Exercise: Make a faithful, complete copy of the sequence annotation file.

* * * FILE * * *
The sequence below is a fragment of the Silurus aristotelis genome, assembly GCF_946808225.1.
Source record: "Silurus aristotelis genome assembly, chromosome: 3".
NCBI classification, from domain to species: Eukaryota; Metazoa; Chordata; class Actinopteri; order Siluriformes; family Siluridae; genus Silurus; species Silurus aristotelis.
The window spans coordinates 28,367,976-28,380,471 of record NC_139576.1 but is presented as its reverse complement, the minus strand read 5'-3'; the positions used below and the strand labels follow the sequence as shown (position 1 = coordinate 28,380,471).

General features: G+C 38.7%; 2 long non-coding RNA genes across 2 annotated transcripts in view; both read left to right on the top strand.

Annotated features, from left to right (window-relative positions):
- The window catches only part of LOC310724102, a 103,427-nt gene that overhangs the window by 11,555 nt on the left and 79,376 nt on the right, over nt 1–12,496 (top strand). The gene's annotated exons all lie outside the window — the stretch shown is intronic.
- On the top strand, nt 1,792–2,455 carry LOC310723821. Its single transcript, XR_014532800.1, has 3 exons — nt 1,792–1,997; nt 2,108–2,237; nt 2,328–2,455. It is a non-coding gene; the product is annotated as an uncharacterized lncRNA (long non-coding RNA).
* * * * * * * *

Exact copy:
The sequence below is a fragment of the Silurus aristotelis genome, assembly GCF_946808225.1.
Source record: "Silurus aristotelis genome assembly, chromosome: 3".
NCBI classification, from domain to species: Eukaryota; Metazoa; Chordata; class Actinopteri; order Siluriformes; family Siluridae; genus Silurus; species Silurus aristotelis.
The window spans coordinates 28,367,976-28,380,471 of record NC_139576.1 but is presented as its reverse complement, the minus strand read 5'-3'; the positions used below and the strand labels follow the sequence as shown (position 1 = coordinate 28,380,471).

General features: G+C 38.7%; 2 long non-coding RNA genes across 2 annotated transcripts in view; both read left to right on the top strand.

Annotated features, from left to right (window-relative positions):
- The window catches only part of LOC310724102, a 103,427-nt gene that overhangs the window by 11,555 nt on the left and 79,376 nt on the right, over nt 1–12,496 (top strand). The gene's annotated exons all lie outside the window — the stretch shown is intronic.
- On the top strand, nt 1,792–2,455 carry LOC310723821. Its single transcript, XR_014532800.1, has 3 exons — nt 1,792–1,997; nt 2,108–2,237; nt 2,328–2,455. It is a non-coding gene; the product is annotated as an uncharacterized lncRNA (long non-coding RNA).